The growing number of grizzly bears in the West has sharpened conflicts between cattle ranchers, intent on protecting their livestock and livelihoods, and environmental organizations, seeking rigorous enforcement of the Endangered Species Act (ESA).
In the latest legal skirmish between ranchers and greens, of which more are certain to follow, the U.S. District Court for the District of Columbia on June 19 denied a motion by three environmental groups to enjoin the killing of grizzly bears. Western Watersheds Project, the Alliance for the Wild Rockies, and the Yellowstone to Unitas Connection had argued that a 2019 Biological Opinion and Incidental Take Statement by the U.S. Fish & Wildlife Service (FWS) that allowed the killing of up to 72 grizzlies over the next decade in Wyoming’s Bridger-Teton National Forest violated the ESA by not using the best available scientific data and failing to set a cap on the killing of females.
Unexplained Delays in Filing their Lawsuit
The court pointed out that the environmental groups had waited more than three months after the release of the biological opinion to file a notice of intent to file a lawsuit, and then waited another five months before filing a motion for temporary injunction. These unexplained delays undermined their claims that the bears would be irreparably harmed without an injunction, Judge Amit P. Mehta said in his opinion.
Doubts were also cast by the court over the groups’ claims that female grizzlies were at particular risk. Citing data in the biological opinion, the court noted that no female bears were taken in 2019, only one was taken in 2018, and none were taken in 2017. Judge Mehta chided the groups for failing to demonstrate how female bears would be harmed without the injunction.
In fact, most deprecating grizzlies are young adult males that develop a taste for livestock and act accordingly. Though the number of such bears is small, their attacks on livestock can cost ranchers dearly.
The Comeback of the Grizzly
According to FWS data, the number of grizzlies in the Greater Yellowstone area rose from 136 in 1975 to more than 700 in 2019. Some 1,700 grizzlies roam the Lower 48, while another 32,000 make their home in Alaska, where they are not protected. Another 21,000 reside in Canada.
Grizzly bears are at the center of another legal dispute in western Wyoming pitting ranchers against environmentalists. The Green River Drift is one of the nation’s oldest cattle drives, dating to 1896. Covering 58 miles, the annual trek involves cowboys on horseback driving cattle from the high-desert mesas to the Bridger-Teton National Forest. Grizzlies have become accustomed to the annual trek, and some of them lie in wait hoping to dine on an unsuspecting calf or cow. The drive passes over federal, state, and private land.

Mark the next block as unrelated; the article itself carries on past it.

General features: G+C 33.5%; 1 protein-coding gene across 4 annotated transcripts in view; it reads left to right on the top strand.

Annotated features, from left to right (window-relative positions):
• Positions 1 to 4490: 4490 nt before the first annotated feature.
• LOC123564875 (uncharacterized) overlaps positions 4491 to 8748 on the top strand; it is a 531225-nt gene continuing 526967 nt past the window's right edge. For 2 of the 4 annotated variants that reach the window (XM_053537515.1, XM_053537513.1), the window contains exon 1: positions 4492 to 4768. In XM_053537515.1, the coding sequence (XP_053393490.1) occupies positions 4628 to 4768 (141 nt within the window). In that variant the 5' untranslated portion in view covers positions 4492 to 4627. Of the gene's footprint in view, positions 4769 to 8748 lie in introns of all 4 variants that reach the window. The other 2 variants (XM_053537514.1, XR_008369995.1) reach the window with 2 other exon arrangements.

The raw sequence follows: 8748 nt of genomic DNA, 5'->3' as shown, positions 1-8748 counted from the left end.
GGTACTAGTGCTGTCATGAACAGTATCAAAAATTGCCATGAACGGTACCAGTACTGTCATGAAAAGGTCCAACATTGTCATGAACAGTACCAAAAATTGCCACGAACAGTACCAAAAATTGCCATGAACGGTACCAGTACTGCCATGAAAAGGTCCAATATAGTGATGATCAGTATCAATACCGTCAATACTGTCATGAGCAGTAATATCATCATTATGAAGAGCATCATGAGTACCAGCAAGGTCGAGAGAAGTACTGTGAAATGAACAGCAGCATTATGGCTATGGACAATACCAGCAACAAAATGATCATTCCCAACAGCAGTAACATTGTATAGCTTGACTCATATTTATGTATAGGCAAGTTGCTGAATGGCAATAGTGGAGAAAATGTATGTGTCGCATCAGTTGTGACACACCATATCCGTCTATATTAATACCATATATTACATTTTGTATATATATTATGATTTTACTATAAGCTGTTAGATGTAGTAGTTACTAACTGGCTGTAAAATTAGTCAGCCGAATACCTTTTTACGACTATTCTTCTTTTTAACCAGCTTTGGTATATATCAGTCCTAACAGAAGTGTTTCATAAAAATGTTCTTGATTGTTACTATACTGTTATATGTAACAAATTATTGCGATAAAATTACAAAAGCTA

Last October, the U.S. Forest Service, recognizing the threat rogue bears pose to cattle, issued permits allowing for the removal of up do 72 bears over ten years. The Forest Service’s permits are grounded in the same FWS biological opinion that was center stage in the D.C. District Court’s rejection of the environmental groups’ motion for an injunction. In a separate suit, Western Watersheds Project is joined by the Center for Biological Diversity and the Sierra Club in challenging the 72-bear killing limit.
“The meat of our injunction [request] is to prevent the killing of grizzly bears on these six general grazing allotments on public lands,” Erik Molvar, executive director of Western Watersheds Project, told the Washington Times (June 12). “The livestock industry is kicking and screaming and saying that it can’t possibly run cattle in this area without reprisal killings of grizzly bears, which frankly doesn’t resonate with us.”
Taking the side of the ranchers is the Denver-based Mountain States Legal Foundation (MSLF), which described the suit as an “attempt to destroy the oldest continually used stock drive in the West – the Upper Green River Drift – and the historic ranches that depend upon it.”
“Sending their Cattle to Certain Death”
Noting that some Upper Green Valley ranchers have reported losses of up to 14% in recent years from grizzlies and wolves, MSLF’s Brian Gregg told the Times that the preliminary injunction sought by the three environmental groups wouldn’t prevent ranchers from grazing their cattle on the drive, “but it would prevent them from killing grizzly bears that attack their herds. They would be knowingly sending their cattle to certain death in some cases.”
With the D.C. Circuit Court’s slap down of the lawsuit against the FWS, the environmentalists’ case against the Forest Service over the Green River Drift could become moot. In any event, the cultural/political gap that separates the ranchers and the greens appears unbridgeable. The Western Watersheds Project’s Molvar refers to the ranchers as “the livestock industry” rather than what they really are: small family-owned businesses coping with everything from wildfires, hungry predators, fickle weather, COVID-19 to the constant threat of lawsuits from well-funded environmental groups.